And here, with a few subtle differences, is the same move from the DW hack, Homebrew World:

When you wish to weave magic, say what you’re after and how you plan to do it. The GM will say “Of course, but...” and 1-4 of the following. Perform the ritual and the magic takes effect.
You must draw on a place of power (like __)
You must do it at an auspicious time (like __)
It’s going to take hours/days/weeks
First you must __
You’ll need help from __
It’ll require the sacrifice of __
The best you can do is __
You/your allies will risk danger from __

Some observations: the core idea is the same in each case, though ROOT’s version doesn’t explicitly include magical/miraculous effects. However, they differ slightly in their restrictions and context, too. The ROOT move, The Worth of a Book, is used to get information about how one might do XYZ. Completing the move’s conditions just gives you information, and then “it’s up to you to put it to use.” (This could require further moves or even whole sessions of effort). The DW and HBW moves end with the thing you’re trying to do actually happening (the key difference between those two versions is that DW assumes you’ve found a place of power for your ritual; HBW notes this as one possible stipulation). 

Simply by allowing miraculous and supernatural effects within the realm of the “possible,” the Referee can use the Chronicler’s move to allow a Gandalf-like character (which fits really, really well with the Chronicler's other abilities), or even more spectacular magic-users. In edge cases where learning how to do something vs. actually getting it done matters, you could lean in the direction of either Worth of a Book or Ritual (there’s probably a cleaner way to integrate them into one move, I’m just not thinking it through at the moment). 

This stuff means that you can (potentially) teleport the party into the Tower of Thrukul-Gar, turn the evil Baron’s legs to lead, or extinguish The Helldrake’s inner flames - from miles away (if you can keep its agents at bay long enough). But you won’t be doing instant-action things like throwing fireballs around routinely.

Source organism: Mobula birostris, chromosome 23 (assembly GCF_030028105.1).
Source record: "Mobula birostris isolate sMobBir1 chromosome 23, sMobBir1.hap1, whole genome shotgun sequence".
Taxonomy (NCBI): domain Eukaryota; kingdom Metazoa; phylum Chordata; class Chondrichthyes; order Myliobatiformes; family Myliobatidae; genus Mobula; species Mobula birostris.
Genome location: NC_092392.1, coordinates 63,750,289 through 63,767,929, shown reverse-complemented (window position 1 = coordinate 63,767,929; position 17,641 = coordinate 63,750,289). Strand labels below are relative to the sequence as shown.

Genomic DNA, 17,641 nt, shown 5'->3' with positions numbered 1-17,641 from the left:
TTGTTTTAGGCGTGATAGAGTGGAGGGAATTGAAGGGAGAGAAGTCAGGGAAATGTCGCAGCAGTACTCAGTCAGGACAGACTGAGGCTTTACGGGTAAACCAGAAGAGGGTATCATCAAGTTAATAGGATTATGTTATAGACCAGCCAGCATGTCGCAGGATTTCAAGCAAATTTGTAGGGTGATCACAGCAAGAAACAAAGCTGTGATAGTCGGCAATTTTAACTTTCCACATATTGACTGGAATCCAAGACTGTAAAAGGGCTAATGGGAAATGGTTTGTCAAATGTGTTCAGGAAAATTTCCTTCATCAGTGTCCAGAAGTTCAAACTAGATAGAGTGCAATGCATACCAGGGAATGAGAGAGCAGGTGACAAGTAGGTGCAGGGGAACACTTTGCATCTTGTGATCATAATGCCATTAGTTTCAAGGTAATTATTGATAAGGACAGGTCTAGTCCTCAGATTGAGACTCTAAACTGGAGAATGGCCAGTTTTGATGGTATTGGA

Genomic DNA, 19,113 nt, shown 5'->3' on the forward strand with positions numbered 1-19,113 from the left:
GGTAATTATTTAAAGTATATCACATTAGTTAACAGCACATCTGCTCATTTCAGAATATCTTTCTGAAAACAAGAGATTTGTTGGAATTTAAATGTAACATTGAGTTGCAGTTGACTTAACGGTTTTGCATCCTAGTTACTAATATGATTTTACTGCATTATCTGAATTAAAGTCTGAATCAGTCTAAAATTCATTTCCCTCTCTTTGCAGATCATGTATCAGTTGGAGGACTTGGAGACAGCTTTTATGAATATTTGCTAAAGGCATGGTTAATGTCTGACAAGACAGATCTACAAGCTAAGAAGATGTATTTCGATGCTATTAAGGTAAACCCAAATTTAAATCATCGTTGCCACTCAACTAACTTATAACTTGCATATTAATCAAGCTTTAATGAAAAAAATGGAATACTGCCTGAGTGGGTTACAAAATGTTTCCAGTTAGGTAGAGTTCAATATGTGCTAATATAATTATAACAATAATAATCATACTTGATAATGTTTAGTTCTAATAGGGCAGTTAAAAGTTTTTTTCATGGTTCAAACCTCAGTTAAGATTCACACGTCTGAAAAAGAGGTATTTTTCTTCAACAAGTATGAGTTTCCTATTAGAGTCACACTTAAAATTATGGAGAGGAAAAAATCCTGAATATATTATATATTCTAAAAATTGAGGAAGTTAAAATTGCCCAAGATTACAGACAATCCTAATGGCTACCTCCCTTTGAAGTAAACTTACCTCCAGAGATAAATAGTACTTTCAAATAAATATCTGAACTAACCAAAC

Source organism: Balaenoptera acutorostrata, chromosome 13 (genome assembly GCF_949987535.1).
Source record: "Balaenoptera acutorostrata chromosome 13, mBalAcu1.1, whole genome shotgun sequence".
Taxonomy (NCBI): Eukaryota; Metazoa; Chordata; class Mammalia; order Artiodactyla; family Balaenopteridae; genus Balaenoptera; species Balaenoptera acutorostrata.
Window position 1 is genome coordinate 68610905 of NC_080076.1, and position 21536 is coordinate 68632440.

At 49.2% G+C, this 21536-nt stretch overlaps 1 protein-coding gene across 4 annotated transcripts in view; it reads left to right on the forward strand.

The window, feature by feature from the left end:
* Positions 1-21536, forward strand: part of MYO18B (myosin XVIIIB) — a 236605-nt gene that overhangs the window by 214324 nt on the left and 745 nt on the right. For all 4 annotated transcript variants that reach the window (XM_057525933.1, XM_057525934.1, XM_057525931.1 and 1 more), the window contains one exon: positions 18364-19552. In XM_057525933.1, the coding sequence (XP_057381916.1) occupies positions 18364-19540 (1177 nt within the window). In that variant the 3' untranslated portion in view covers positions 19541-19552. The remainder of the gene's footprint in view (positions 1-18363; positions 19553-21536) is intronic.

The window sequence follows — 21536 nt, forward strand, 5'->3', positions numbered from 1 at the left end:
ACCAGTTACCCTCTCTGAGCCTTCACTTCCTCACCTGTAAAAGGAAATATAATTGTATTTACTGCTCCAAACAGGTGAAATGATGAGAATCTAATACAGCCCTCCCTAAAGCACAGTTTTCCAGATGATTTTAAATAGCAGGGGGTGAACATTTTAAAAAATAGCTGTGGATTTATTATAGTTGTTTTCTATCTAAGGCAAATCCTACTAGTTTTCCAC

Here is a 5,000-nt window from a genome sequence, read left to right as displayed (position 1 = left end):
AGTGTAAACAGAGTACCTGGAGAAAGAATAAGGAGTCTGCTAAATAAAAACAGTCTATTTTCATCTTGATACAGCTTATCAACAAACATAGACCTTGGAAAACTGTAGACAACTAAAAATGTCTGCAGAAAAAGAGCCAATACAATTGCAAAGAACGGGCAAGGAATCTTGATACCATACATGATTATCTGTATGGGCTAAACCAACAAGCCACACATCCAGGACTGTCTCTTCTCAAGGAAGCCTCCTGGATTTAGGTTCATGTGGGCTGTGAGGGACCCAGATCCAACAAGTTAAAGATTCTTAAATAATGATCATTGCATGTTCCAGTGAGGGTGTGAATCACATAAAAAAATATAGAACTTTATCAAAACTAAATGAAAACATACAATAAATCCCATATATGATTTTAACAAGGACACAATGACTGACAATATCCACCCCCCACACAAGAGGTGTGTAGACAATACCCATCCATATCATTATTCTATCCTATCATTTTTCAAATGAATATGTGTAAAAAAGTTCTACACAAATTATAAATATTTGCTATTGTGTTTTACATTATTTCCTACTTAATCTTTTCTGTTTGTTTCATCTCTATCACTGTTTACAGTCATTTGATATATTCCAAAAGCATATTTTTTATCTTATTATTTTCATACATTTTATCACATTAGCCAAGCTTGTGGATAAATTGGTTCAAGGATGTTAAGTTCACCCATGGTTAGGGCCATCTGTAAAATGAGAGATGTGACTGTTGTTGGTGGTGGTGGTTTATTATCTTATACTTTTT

I do think that having just a bit more routine magic would be nice for a Wizard, without wrecking the overall Low Fantasy vibe. You know what could help with that?

The Species Ability system. 


The Travellers and Outsiders expansion offers a really fun mini-system for different species abilities (I prefer this to the other sub-system that offers separate Moves for different species). Here’s one way to set up a wizard on top of the Chronicler playbook (I would suggest combining them for max effect):

WIZARD as Background/Ancestry…
Mark exhaustion to activate an ability:
+ Lash out with pure magical force to inflict 1-Harm up to Far range
+ Detect the presence and location of active magic up to Far range
+ Initiate a magical duel as a magic-user within Far range casts a spell/activates a magical ability. Not counting the Exhaustion you just spent to activate this ability, bid an amount of Exhaustion (up to your remaining total). The target magic-user must either:

  • mark the same number of Harm (either to Injury or Exhaustion) and carry out their spell/ability as intended. If they choose this option, you now suffer the amount of Harm you bid. 
  • take no Harm, but stop casting the targeted spell/ability. If they choose this option, you do not pay the amount of Harm you bid, either. 
Instinct Move: Once per session, clear exhaustion when you take an hour to meditate upon the mystical flow of the world. 

Perhaps that magical duel thing is a bit OP; well, I guess you won’t be doing it more than once without healing up your Exhaustion, so it might work well. 

I am uncertain whether to hand this set of Abilities to a  Wizard character for free; whether to say that their magical studies have so consumed them that they don’t get their biological species’ (mechanical) abilities, and get these instead; or say that they get BOTH, but add a caveat that anytime they use a Wizard background ability, any magical creature or user in the area senses what they’re up to and roughly where they are. 

Anyway. Looking forward to digging into this new PbtA experience and seeing how it goes.